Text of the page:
The Treasury’s I-Bond Is a Wonderful Product

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Headshot of Alicia H. Munnell

is a columnist for MarketWatch and director of the Center for Retirement Research at Boston College.

Zvi Bodie is right; but saving on your own is a tough slog.

I recently had lunch with my friend Zvi Bodie, a pretty famous financial economist.  He loves inflation-indexed investments.  This time he was particularly enthusiastic about Series I Savings Bonds as a way to save not only for retirement, but also for emergencies.  Policymakers have become increasingly convinced that having some precautionary savings is essential to prevent people from dipping into their 401(k) accounts to meet unexpected expenditures.  So having a good investment to put into precautionary savings accounts would be great.

And these so-called I-bonds do look pretty attractive.  They are guaranteed by the U.S. government; they are indexed for inflation; they are quite liquid; and they have tax advantages.   

An individual can purchase up to $10,000 in I-bonds each year.  Every month after the purchase, the government will credit to the investor’s account an interest payment equal to the initial fixed rate plus the annualized rate of inflation during the preceding six months.  Moreover, if prices drop during any month, the government will not reduce the value of the account.  Therefore, investors are protected against both inflation and deflation.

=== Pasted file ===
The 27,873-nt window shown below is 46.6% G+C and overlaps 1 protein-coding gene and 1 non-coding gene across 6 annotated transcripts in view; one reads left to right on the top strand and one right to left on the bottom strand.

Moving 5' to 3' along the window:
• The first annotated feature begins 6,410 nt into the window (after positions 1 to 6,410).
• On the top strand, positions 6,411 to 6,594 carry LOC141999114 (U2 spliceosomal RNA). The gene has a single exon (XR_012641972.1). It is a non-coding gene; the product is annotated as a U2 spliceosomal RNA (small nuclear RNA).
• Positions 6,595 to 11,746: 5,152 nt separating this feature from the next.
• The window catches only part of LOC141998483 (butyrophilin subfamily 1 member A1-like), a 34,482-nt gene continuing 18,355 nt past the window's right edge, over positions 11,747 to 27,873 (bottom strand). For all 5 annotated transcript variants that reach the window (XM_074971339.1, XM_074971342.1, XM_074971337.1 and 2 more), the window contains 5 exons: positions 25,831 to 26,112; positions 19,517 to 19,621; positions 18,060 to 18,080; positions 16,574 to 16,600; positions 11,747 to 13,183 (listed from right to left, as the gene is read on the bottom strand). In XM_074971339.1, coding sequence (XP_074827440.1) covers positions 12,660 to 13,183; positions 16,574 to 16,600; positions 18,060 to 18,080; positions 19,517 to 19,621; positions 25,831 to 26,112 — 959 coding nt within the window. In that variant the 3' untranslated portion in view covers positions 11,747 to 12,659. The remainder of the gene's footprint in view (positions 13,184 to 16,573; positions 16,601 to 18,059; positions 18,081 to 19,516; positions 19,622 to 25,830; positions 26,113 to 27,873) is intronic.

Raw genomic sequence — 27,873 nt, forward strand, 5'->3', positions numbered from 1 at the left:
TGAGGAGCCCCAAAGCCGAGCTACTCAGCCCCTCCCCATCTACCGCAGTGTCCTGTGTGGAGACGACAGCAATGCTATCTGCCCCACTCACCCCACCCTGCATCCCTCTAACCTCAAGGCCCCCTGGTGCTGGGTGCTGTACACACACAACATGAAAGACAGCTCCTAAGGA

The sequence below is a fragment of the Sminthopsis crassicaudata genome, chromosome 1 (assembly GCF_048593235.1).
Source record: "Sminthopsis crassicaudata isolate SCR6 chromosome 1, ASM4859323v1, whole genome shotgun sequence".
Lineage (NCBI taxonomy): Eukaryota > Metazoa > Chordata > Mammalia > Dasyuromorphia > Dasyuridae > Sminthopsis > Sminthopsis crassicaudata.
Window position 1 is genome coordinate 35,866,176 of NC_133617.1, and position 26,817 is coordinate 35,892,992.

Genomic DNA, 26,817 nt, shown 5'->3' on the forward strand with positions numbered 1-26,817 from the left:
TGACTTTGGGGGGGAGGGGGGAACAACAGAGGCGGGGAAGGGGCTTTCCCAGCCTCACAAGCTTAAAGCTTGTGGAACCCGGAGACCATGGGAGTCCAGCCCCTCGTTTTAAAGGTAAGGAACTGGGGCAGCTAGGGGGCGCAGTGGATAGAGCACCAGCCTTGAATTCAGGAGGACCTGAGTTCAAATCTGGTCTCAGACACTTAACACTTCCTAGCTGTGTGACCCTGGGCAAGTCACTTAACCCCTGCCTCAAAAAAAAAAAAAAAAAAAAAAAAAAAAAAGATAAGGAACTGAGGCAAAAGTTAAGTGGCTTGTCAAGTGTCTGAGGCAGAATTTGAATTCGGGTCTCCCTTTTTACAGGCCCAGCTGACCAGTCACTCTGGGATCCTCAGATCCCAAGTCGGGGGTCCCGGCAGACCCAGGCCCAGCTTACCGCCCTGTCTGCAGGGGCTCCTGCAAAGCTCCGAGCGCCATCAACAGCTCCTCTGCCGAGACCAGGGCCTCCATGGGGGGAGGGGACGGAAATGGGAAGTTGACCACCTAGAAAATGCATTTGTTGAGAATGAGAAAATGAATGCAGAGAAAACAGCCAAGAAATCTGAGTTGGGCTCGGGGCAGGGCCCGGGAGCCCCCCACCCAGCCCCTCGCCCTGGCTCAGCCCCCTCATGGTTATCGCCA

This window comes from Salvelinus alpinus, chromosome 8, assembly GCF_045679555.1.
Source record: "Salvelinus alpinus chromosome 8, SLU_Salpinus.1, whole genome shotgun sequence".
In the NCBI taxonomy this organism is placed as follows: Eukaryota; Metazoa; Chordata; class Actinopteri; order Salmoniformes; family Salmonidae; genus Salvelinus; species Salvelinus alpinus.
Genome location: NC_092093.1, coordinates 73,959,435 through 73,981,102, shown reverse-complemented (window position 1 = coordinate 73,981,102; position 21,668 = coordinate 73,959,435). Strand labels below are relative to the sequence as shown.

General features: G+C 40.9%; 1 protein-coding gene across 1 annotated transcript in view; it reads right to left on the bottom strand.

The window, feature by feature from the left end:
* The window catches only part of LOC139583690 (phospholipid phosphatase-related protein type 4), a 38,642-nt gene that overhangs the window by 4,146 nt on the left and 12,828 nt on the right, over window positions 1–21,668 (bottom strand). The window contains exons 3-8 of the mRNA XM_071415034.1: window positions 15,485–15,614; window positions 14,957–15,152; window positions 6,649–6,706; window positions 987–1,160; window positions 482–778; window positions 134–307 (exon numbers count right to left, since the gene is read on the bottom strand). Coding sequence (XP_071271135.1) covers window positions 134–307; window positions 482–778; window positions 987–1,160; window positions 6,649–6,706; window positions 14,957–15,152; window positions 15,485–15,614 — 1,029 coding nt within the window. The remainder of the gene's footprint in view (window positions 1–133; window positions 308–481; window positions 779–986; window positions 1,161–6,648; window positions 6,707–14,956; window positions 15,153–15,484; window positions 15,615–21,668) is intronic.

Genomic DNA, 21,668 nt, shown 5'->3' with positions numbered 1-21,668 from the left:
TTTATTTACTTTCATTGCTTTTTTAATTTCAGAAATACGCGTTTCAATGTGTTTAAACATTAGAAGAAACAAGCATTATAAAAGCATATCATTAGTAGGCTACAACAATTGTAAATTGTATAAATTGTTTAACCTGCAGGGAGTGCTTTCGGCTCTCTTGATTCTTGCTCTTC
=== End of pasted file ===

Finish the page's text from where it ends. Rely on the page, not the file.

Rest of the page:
If the investor needs money on short notice, he has immediate access to the cash after an initial holding period of one year.  The government imposes a slight penalty on funds withdrawn in the first five years by making the purchaser forfeit interest earned in the last three months.  After five years, the purchaser will receive all accumulated interest right up to the month of redemption. Mechanically, in either case, withdrawing funds requires going online and transferring the required amount to a bank account.  More about the mechanics below! 

The interest earned from I-Bonds is exempt from state and local taxes, and federal taxes are due only when the purchaser cashes in the bonds.  And, if the proceeds are used to pay for educational expenses, the interest earnings may never be taxable.  Because I-bonds offer the benefit of tax deferral without being held in a retirement account, the purchaser does not face the   10-percent penalty before age 59 ½ that is applicable to withdrawals from 401(k)s or IRAs.  

Finally, if investors do not use their I-bond holdings for emergencies, their I-Bonds mature in 30 years.  At that point, the inflation-protected I-Bond account will then be available to provide retirement income.

Given all these desirable characteristics, I thought that I might buy one in Zvi’s honor.  So I went to the Treasury website.  As a former Treasury official, who is very fond of the institution, I have to say that the Treasury website is not a visually friendly place (though I understand that an upgrade is in the works).  The type is tiny and the pages are cluttered.  Eventually, I found the description and characteristics of I-bonds and clicked on the heading “How can I buy I-bonds?” 

It turns out to buy an I-bond online, I need to have a “Treasury Direct” account, which requires completing three steps.  One of these steps required my bank account and routing number.  Since I no longer carry a checkbook, I was flummoxed.  But I then realized that I could look at my online account and blow up an image of one of my cashed checks.  However there were simply too many numbers, and I gave up. 

And I think that’s the bottom line.  Zvi’s right.  The Treasury does offer a wonderful product in the form of an I-bond.  But to buy them requires that the individual be highly motivated.  In my case, I thanked my lucky stars that I work for an employer that offers a 401(k) plan and automatically deducts money each month for my retirement!!